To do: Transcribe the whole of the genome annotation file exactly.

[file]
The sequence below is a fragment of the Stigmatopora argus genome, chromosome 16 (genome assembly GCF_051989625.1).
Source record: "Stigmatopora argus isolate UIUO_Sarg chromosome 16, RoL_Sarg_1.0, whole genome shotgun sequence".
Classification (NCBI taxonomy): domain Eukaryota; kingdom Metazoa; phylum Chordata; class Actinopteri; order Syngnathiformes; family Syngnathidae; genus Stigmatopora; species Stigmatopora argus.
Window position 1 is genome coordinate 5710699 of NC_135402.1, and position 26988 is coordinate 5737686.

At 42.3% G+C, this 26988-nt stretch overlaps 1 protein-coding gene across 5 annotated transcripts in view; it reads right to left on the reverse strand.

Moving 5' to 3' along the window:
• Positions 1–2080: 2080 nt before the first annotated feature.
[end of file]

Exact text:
The sequence below is a fragment of the Stigmatopora argus genome, chromosome 16 (genome assembly GCF_051989625.1).
Source record: "Stigmatopora argus isolate UIUO_Sarg chromosome 16, RoL_Sarg_1.0, whole genome shotgun sequence".
Classification (NCBI taxonomy): domain Eukaryota; kingdom Metazoa; phylum Chordata; class Actinopteri; order Syngnathiformes; family Syngnathidae; genus Stigmatopora; species Stigmatopora argus.
Window position 1 is genome coordinate 5710699 of NC_135402.1, and position 26988 is coordinate 5737686.

At 42.3% G+C, this 26988-nt stretch overlaps 1 protein-coding gene across 5 annotated transcripts in view; it reads right to left on the reverse strand.

Moving 5' to 3' along the window:
• Positions 1–2080: 2080 nt before the first annotated feature.